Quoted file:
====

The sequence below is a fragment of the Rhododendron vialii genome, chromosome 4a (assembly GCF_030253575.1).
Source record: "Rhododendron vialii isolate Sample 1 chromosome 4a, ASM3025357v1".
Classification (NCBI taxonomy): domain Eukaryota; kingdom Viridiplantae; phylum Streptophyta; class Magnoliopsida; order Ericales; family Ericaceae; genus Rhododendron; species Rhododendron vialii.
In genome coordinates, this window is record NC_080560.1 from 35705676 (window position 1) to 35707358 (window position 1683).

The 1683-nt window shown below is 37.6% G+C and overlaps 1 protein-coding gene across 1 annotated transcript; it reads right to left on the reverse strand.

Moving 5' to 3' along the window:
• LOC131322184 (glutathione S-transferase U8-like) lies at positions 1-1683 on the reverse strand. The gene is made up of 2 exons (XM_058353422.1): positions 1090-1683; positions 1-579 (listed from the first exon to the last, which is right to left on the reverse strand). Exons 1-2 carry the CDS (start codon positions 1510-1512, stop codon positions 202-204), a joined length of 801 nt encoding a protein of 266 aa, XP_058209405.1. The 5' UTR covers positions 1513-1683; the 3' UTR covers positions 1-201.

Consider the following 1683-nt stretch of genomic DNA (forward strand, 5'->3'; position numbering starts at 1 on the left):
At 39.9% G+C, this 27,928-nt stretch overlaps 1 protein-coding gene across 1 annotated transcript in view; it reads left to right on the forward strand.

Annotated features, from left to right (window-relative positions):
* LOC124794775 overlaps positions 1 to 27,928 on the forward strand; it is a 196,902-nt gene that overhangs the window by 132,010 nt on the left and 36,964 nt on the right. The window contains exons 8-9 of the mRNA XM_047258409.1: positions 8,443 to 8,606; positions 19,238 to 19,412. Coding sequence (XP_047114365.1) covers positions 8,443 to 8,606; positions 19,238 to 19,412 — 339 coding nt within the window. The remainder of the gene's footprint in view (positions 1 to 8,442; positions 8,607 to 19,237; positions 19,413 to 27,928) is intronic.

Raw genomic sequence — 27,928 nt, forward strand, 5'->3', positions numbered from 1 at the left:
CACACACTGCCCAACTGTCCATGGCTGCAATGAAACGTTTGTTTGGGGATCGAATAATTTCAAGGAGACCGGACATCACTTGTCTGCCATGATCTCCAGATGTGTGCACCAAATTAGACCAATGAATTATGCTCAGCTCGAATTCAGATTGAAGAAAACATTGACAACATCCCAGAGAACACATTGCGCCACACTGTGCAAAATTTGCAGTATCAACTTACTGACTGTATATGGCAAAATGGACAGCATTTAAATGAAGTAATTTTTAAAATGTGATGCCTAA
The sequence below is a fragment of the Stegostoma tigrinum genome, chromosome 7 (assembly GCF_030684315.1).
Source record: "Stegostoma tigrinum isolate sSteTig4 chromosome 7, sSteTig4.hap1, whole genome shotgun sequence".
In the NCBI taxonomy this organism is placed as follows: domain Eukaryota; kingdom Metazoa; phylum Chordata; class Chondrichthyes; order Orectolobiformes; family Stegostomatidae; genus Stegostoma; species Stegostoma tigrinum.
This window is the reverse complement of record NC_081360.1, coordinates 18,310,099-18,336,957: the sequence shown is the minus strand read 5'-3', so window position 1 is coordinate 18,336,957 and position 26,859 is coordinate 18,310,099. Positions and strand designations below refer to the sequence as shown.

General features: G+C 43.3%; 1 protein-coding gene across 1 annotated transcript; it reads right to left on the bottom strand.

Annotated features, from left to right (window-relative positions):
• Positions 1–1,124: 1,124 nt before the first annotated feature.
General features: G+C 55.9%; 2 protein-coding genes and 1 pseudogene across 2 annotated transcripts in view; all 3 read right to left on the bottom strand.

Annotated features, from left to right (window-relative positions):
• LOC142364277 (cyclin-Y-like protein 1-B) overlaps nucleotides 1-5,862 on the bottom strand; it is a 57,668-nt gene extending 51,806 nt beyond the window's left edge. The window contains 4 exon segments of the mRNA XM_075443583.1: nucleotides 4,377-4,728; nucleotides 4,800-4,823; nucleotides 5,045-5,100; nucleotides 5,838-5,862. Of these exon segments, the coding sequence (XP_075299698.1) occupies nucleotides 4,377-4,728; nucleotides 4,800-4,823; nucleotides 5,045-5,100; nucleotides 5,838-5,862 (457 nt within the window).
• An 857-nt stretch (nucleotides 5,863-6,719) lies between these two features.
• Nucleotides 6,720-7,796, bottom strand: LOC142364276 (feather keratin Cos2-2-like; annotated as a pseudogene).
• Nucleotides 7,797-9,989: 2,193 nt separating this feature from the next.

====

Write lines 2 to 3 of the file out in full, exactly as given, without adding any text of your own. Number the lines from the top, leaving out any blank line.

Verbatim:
Source record: "Rhododendron vialii isolate Sample 1 chromosome 4a, ASM3025357v1".
Classification (NCBI taxonomy): domain Eukaryota; kingdom Viridiplantae; phylum Streptophyta; class Magnoliopsida; order Ericales; family Ericaceae; genus Rhododendron; species Rhododendron vialii.